Sen. Wint Winter Jr. led opposition Tuesday afternoon to a bill he strongly supports.
That twist came about during discussions of the mental health reform bill before the Senate Ways and Means Committee.
Winter, R-Lawrence, said he was torn because he supports the reform, but worried about the state's ability to fund it because of the bleak financial situation facing the state this year. The state already faces a projected $77 million shortfall in social service programs funded by the state this year and next.
Winter told his fellow committee members that the mental health reform bill should become law, and said he has recommended similar changes in the mental health system for years.
But he said that after the lawmakers spent Tuesday morning hearing from state Department of Social and Rehabilitation Services Secretary Winston Barton about the agency's dire fiscal straits, they should not turn around in the afternoon and endorse a bill that adds about $2 million in spending.
"LET'S NOT lose sight of the fact that just this morning, we were told of a $77 million shortfall in the regular SRS budget," he said. "Until we know what the Legislature is doing to fund caseloads and federal mandates, we're looking at cuts.
"We'd better come up with the bucks. If we do this one, we better come up with the bucks to do the others."
Although other senators on the committee expressed similar worries, they voted 10-3 to send the mental health reform bill to the full Senate. Two senators who voted for the bill, Paul Feleciano Jr., D-Wichita, and Joe Harder, R-Moundridge, both said they reserved the right to change their votes on the Senate floor.
The mental health reform act is designed to decrease the number of patients in state psychiatric hospitals and provide treatment for patients where they reside.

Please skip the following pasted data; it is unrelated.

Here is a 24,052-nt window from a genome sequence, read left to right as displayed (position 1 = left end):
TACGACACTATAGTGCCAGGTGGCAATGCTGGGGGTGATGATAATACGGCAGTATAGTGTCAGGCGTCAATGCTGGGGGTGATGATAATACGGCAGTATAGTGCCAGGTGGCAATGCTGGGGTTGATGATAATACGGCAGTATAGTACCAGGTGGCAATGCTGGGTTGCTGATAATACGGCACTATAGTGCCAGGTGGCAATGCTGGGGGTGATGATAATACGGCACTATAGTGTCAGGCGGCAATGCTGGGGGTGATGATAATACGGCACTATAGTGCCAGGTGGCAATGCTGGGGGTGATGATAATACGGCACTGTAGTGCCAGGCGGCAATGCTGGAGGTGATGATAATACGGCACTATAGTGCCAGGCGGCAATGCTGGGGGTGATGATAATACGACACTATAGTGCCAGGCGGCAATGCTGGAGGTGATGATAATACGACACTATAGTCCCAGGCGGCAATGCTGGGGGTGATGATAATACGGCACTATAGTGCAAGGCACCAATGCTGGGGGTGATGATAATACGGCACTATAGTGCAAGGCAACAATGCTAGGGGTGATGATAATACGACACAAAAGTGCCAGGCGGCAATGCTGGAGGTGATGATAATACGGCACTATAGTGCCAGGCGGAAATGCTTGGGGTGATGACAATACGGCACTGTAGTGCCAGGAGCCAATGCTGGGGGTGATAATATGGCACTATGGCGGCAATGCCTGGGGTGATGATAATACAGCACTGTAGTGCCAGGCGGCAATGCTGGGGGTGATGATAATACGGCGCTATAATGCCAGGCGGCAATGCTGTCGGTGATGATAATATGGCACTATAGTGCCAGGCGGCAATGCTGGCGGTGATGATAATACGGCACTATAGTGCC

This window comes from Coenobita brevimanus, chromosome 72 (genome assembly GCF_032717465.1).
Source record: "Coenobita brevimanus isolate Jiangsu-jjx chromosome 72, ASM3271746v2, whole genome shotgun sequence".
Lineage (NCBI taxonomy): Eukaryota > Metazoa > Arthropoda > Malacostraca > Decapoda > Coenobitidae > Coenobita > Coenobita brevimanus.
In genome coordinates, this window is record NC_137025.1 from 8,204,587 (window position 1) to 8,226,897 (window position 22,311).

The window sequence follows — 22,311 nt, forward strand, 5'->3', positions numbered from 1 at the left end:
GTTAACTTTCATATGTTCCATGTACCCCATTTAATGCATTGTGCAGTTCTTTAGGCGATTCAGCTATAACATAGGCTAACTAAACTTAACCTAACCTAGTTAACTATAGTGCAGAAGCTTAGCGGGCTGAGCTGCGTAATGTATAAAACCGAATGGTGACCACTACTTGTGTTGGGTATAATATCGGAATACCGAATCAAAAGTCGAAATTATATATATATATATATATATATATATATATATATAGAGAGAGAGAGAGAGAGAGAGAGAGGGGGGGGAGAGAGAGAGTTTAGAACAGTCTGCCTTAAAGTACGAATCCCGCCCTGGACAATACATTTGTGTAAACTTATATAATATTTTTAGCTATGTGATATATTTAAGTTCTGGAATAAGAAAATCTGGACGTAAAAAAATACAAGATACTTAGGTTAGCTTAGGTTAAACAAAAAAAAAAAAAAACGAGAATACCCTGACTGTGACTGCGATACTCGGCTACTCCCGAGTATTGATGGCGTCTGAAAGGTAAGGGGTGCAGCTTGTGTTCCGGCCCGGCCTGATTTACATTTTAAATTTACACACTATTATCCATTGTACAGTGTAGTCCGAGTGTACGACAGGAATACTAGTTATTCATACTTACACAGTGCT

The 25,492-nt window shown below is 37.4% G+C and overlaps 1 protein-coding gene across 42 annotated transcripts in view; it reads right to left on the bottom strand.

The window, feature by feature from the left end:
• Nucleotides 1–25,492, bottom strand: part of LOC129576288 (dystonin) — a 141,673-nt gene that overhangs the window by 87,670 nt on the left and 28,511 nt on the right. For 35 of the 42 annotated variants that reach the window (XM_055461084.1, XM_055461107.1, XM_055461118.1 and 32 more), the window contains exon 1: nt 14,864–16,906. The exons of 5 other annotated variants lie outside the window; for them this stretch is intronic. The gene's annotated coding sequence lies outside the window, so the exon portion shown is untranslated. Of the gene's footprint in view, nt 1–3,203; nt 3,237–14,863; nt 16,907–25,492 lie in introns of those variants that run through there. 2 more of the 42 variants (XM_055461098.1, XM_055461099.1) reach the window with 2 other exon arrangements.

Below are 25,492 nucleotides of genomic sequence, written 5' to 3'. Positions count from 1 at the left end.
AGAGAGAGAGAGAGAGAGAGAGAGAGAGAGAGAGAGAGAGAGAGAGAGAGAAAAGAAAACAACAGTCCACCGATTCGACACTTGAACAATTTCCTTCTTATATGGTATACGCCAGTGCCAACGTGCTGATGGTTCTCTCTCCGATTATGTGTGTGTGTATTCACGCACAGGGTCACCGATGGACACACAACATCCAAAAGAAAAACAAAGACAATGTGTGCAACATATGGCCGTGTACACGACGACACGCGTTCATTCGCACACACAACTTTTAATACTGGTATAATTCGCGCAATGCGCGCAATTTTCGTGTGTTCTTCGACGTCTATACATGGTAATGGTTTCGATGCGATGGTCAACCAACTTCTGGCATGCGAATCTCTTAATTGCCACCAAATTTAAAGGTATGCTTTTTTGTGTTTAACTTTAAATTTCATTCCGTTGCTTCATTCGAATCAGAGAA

UNDER THE bill, only a community mental health center would be able to admit a person to a state hospital.
Gov. Mike Hayden included $1.02 million in his proposed budget for the program, which also was recommended by the Governor's Committee on Mental Health and supported by community mental health centers.
However, SRS officials told the Ways and Means Committee that another $400,000 is needed for stabilization costs for persons treated by community health centers who need hospitalization, and another $500,000 is needed for startup costs, including community housing for patients.
The program would be phased in over a five- or six-year period.
IN MAKING A motion to support the bill, Senate Minority Leader Mike Johnston, D-Parsons, said that every year there will be a whole series of competing interests.
"There always seems to be a reason why we can't have mental health reform every year," he said. "Until we get it on the table, nothing will be done."
Winter said after the meeting that the mental health reform bill "is a program that should be passed. It is cost effective in the long run.
"But we'd better realize that if we do it, we have to pay for it."